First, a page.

"When you're part of a rural community like this, it's almost impossible not to feel the impact of these deaths,” Mary O'Brien said. Madeline Grace

'It's important to process your grief'

RURAL mental health expert Mary O'Brien had a few words of wisdom for South Burnett locals in light of the recent tragedies on the region's roads: allow yourself to grieve.

Ms O'Brien said the loss of 13 lives on the Burnett's roads in just five months - seven of those lost this week - was a tragedy, and one the community would process together.


"When you're part of a rural community like this, it's almost impossible not to feel the impact of these deaths," Ms O'Brien said.

"Whether you knew them, knew of them, were a first responder, know a first responder, reported on the deaths, saw the crash site, or even just hearing about the circumstances of the death, you will be affected in some way by this trauma.

"It's important to process your grief. To allow yourself to feel."

She said there was often a stigma in rural communities about being vulnerable, and a belief that it made you weak to have feelings.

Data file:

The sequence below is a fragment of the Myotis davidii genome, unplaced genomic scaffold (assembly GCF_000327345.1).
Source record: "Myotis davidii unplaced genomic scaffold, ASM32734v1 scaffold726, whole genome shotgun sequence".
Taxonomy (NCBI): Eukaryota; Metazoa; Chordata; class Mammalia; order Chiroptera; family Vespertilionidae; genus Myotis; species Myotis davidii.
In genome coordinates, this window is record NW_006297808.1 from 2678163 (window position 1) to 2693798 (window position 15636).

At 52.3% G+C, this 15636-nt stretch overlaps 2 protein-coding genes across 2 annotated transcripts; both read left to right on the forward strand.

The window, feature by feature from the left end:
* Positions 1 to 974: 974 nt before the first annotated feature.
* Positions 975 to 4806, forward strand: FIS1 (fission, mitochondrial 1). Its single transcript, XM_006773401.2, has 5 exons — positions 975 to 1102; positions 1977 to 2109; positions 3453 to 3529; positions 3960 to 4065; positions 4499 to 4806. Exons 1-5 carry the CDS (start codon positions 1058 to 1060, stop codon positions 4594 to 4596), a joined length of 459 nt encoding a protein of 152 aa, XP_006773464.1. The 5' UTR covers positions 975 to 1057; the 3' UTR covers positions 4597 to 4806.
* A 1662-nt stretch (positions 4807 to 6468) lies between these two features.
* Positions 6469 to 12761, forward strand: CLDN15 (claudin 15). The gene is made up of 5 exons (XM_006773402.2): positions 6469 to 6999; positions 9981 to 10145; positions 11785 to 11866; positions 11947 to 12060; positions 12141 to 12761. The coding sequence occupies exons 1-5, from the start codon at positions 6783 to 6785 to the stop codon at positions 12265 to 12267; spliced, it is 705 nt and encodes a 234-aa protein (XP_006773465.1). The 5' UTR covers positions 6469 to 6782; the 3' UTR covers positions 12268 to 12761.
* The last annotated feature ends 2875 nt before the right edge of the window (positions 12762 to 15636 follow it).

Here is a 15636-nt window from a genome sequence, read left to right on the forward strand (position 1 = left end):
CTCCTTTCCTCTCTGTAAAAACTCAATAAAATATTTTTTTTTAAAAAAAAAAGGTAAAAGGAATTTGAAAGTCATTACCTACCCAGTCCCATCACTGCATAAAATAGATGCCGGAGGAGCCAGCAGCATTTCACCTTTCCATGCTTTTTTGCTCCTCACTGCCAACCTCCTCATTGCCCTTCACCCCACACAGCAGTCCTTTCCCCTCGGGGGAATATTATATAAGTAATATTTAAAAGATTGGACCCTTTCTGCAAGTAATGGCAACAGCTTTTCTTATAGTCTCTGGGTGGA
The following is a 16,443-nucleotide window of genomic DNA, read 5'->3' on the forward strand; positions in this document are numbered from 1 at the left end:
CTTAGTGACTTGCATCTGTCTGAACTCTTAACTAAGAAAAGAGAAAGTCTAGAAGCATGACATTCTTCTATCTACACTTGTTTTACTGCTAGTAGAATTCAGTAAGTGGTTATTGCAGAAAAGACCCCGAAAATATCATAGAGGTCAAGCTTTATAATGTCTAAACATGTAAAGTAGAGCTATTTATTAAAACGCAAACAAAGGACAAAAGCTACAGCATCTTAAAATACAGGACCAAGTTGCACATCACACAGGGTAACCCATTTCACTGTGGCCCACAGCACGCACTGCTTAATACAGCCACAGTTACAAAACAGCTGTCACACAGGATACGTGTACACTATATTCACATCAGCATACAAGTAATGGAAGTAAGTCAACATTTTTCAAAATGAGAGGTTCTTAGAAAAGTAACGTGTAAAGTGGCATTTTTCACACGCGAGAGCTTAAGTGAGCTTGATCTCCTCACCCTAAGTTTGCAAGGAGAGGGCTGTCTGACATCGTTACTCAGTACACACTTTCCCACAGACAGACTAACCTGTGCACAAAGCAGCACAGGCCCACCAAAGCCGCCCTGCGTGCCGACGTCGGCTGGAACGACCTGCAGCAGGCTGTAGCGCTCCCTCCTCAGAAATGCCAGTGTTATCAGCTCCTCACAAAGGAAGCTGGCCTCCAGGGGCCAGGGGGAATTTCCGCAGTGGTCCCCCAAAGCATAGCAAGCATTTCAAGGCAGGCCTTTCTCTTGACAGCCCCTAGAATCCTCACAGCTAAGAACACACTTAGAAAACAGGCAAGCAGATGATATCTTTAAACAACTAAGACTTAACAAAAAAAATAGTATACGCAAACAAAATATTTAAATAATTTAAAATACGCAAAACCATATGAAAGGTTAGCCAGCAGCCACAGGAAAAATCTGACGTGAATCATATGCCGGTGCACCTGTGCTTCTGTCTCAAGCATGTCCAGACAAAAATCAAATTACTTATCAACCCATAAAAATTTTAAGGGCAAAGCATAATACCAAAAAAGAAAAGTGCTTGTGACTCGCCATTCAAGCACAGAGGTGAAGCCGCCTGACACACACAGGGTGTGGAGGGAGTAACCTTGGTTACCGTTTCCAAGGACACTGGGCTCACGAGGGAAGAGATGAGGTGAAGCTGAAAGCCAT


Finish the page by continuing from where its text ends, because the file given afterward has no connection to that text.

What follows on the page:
"There is strength in acknowledging your feelings and allowing yourself to grieve," Ms O'Brien said.

"My advice is to open up. Talk to someone you know and trust. Have a cry.

"Don't allow your feelings to build up until you're bogged. There are people in the community who care about you. That's what my campaign is about."

Are you bogged mate? is a campaign aimed at addressing mental health issues among rural men.

"Everything I say is also for women, they are no less affected than men, especially in times like these," Ms O'Brien said.

"It's just that when you look at the statistics, men are between three and four times more likely to take their own lives than women are in Australia.

"Then, when you head out here to rural areas it gets even worse. Because we have these unrealistic and ridiculous expectations on our men to be tough and not acknowledge or process their feelings."

Ms O'Brien said she wanted the region's residents to know there were places they could turn to for help, and healthy ways to process these tragedies.

"There are places to turn to for support. You really don't have to look that far," she said.

"But more importantly, your friends, family, and even co-workers are there for you. Please confide in them.

"There will always be a grieving process, and people will move through this at their own pace."